It is a jungle out there in mobile communications. The mobile application markets are particularly chaotic. How do you know which Sudoku app is right for you when there are literally thousands of Sudoku apps out there? Thousands on each mobile platform: iOS, Android, Windows Mobile 7. Thousands.
With every seemingly insurmountable online/mobile/content challenge that has emerged over the last two decades, smart entrepreneurs have recognized a corresponding opportunity. Google? Google emerged out of a need to sift through and evaluate the deluge of internet content developed during Web 1.0.
In mobile applications this is where market research, filtering technology and social networking come in. Instead of an anonymous algorithm, researchers are turning to your social networks for inspiration–finding out what works from people in your network that you trust. It seems like a natural and healthy progression. In an age when consumers are increasingly leery of advertising and have many channels to turn to in avoiding commercials, these consumers are also increasingly connected to each other.
This is the third article in a series exploring social network trends in online commerce and how some Seattle companies are navigating the landscape.
Part of the social commerce challenge is nicely summed up by Scott Blanksteen of the AppStore HQ, a Seattle startup founded in 2009 with the purpose of helping users find the right mobile apps for their needs in the increasingly overcrowded app market.
“How do you cut through the noise? While there might be a couple of thousand Sudoku apps, and most of them are even free, you don’t want to download 400 or 500 just to find the right Sudoku,” he says, and points out that a lot of the traditional star reviews are useless.
“They literally pay people in China to write five-star reviews. And the one-star reviews? Those are from your competitors,” Blanksteen says.
Enter AppStore HQ. AppStore HQ tracks about 500 blogs and web sites focusing on apps to identify the good, the bad and the ugly of the app world. The reviews make the service different from a search engine. Additionally, by tapping into registered users’ activities, AppStore HQ can help users find apps they might like based on their online habits and their friends’ preferences.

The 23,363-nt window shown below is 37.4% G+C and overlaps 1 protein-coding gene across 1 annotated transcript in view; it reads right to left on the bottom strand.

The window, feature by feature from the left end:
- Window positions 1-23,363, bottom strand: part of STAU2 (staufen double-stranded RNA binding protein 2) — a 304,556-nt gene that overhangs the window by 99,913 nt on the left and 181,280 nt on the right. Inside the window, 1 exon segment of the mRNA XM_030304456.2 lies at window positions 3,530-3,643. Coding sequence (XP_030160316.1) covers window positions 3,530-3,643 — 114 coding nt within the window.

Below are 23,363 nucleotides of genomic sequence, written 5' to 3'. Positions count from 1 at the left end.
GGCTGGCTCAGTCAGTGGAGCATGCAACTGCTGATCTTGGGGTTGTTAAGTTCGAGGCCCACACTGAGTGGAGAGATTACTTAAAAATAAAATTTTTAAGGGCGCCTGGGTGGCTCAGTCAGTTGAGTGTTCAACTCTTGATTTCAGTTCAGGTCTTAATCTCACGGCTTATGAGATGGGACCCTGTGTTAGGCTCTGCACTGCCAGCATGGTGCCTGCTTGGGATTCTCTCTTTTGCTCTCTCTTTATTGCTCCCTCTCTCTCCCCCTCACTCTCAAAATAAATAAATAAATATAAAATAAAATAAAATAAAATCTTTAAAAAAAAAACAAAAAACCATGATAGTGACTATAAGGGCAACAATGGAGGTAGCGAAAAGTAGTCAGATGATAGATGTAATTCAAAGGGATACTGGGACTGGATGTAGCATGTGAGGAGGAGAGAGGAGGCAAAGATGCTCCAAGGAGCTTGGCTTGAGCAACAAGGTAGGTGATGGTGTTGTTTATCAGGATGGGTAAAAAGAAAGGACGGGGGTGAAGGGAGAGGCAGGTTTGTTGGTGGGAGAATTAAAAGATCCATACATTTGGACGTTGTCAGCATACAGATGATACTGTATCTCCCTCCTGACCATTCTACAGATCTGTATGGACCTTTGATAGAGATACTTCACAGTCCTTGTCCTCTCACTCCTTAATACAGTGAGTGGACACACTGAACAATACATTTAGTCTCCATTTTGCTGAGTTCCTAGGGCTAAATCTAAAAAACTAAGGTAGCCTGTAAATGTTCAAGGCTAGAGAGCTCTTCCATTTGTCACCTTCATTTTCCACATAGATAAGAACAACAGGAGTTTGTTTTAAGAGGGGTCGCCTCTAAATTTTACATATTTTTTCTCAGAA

“We combine what people are blogging about and talking about on social media with the filtering technology to give you personalized recommendations based on which apps you have liked and which you have disliked and come up with some suggestions for apps you might like,” Blanksteen says.
While AppStore HQ has figured out how to find the best apps and how to match those to their users, they are still trying to make it easier for users to find AppStore HQ–and that isn’t as easy as it might seem–even when it is your business to have people find the content that you want them to find.
One avenue are traditional search engines where AppStore HQ will show up in a search for apps. Once users are on the site, they can share the site with their friends or tweet about it, which AppStore HQ encourages.
“We don’t spend money on advertising, so we try to make sure we are findable on search engines. We definitely use social media marketing and play with Twitter so people are aware of us on Twitter,” Blanksteen says.
AppStore HQ also has its own Android app that can be downloaded and then shared via social media.
“We are partly relying on search engines and partly on viral referral,” Blanksteen says, explaining that the specific avenue users take to arrive at AppStore HQ partly depends on how experienced they are with using smart devices.
“At first, many use the iTunes store, the Android Market or the Windows Marketplace. Then they often start asking friends instead of searching, and friends share what they like,” Blanksteen says.
Currently, AppStore HQ does not collect any demographic information on their users, but Blanksteen’s experience and gut feeling is that the ways they find apps and use apps depend both on age and experience. Where younger and more experienced users typically find apps by peer-to-peer marketing, older and less experienced users more often turn to traditional search–either online or in the device marketplace.
“We don’t collect any demographic information right now, but I would love to. That would help us customize the site and target audiences,” Blanksteen says, noting that one of the major challenges right now is evaluating and implementing features they would like to add to the site.
It is all a matter of money. Registering with AppStore HQ is free for users, but the company charges developers in a way that is akin to the way search engines charge customers for showing up in search queries as sponsored results. AppStore HQ has a network of more than 100,000 registered developers, and also charge companies that want to connect with developers to advertise on the site. AppStore HQ also allows developers to showcase their apps by running promos on the AppStore HQ site.
“Developers of premium apps, those that cost money, want people to try them, but why would users pay when there are so many that are free? Developers can make those apps appear ‘free’ without changing the cost by using limited time coupons, free use for the first 500 who sign up, a coupon of the day that is free for 12 hours and so on. Developers pay to use that platform with us,” Blanksteen explains.
Is there a magic formula? Probably not, but when it comes to search and mobile applications, there is certainly room for good ideas and strategies. No one strategy will fit the needs of all application developers. One thing is certain: Marketers are leaning more and more on our networks and investigating ways that these networks can be harnessed for their power of persuasion.